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A pilot’s perspective on the Thales HUD

Nov 10. 2011 

Onboard speaks to two pilots with considerable experience using Thales’s HUD (Head-up display). Jacques Verrière, Director of Technical Development at Air France, and Benoît Laurent, Head Pilot of Air France’s A380 Division, were both involved in testing the HUD back in February 2008, and have since used it regularly onboard the A380.

 

Jacques Verrière: On the A380, Air France chose to equip both pilot positions with the HUD for one main reason: safety. The system helps increase pilots’ situational awareness during approach, landing and taxiing – and that offers a real boost to safety.
Benoît Laurent: Having velocity vector data superimposed onto our external view is extremely useful. It means we know exactly where the aircraft is going and we can judge speed with extreme precision.

How does the HUD help you during the approach phase?

JV: For more challenging landings, the HUD is a real help. It offers us a transition between system instruments and the outside world – which is invaluable when undertaking complex manoeuvres at low altitude, such as the “ VOR 22 left or VOR 13 Canarsie approach” at JFK airport.

What advantages does the HUD offer in adverse weather conditions?

JV: When flying in fog, pilots usually divide up the workload: the co-pilot will survey aircraft instruments, while the captain focuses on identifying visual references outside the plane. The advantage of the HUD is that the captain can now keep a firm eye on critical flight data while also monitoring the external view. And that’s a real plus.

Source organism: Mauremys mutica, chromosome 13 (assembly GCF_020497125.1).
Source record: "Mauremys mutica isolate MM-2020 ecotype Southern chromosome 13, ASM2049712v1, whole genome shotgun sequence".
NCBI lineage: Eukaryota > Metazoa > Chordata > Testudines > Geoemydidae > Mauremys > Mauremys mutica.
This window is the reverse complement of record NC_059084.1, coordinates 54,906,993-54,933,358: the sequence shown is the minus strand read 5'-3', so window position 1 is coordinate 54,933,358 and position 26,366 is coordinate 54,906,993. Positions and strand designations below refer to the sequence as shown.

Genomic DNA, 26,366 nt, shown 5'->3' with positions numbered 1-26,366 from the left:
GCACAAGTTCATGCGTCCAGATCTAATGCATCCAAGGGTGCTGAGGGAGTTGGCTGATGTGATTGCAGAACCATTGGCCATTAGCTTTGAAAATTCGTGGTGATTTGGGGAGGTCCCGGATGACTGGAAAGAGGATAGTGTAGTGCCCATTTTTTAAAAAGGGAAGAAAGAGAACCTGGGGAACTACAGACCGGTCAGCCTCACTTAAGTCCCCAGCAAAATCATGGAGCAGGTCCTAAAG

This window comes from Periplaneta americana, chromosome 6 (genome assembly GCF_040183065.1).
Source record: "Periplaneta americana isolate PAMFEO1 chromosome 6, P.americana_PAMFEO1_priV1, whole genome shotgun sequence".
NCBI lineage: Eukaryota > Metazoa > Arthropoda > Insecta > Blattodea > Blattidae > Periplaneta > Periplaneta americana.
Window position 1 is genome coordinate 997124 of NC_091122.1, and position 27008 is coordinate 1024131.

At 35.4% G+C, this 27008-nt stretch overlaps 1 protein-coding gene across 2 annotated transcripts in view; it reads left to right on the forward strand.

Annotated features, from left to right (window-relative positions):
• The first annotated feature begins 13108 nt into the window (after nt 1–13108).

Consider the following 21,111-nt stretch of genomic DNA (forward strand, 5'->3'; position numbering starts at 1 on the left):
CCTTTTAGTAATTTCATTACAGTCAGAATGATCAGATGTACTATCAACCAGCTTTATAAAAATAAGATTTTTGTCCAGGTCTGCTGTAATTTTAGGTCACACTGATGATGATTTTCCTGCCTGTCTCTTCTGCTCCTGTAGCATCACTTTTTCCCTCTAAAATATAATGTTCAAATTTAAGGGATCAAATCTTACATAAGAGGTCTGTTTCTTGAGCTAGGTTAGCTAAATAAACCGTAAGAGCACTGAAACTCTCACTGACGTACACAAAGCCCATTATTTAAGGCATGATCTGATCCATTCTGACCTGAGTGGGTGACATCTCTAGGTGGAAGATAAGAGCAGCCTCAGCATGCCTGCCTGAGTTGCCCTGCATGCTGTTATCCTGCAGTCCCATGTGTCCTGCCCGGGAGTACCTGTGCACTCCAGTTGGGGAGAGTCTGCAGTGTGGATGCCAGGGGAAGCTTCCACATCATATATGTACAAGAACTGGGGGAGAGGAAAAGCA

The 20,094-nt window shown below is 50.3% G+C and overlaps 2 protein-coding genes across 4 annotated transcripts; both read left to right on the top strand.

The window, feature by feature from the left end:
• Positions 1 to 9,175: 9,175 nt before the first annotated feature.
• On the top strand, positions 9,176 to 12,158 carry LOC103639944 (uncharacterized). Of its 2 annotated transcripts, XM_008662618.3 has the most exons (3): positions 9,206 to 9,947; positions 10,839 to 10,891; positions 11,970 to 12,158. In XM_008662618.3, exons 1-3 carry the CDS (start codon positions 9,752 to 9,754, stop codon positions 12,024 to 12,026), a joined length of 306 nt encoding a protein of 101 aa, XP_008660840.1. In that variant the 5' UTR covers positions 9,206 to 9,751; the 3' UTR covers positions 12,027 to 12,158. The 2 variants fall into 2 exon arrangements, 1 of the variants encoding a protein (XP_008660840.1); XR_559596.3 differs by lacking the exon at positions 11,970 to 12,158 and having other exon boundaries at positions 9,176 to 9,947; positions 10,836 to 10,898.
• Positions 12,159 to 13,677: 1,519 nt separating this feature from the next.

BL: Another advantage is that it’s easier for us to anticipate wind shear. Sometimes, classic aircraft instruments don’t detect mild wind shear, which can make landings more difficult. With the HUD, this is no longer a problem.

How does Air France train pilots to use the Thales HUD?

BL: At the beginning of pilot training, there is now a specific HUD training session in our flight simulator, and HUD is used during all simulator sessions. Generally, pilots adopt the system quite quickly.
JV: It’s also worth mentioning that use of the HUD is mandatory for Air France pilots during all flight phases except cruising. We insist the HUD is used for take-off, landing and taxiing.

How do you foresee the future of HUD?

BL: The HUD is a tool that will evolve in the future, offering more and more safety features. In fact, we’re already looking forward to a version that includes EVS (Enhanced Vision System). Given these developments, I am absolutely convinced that, in 15 or 20 years, it will be impossible to conceive of a commercial aircraft without a HUD.

 

Like to know more? Contact Michel Soler

 

 

  • Photos credit:  Jacques Verrière ©Air France, Benoît Laurent ©Air France

 

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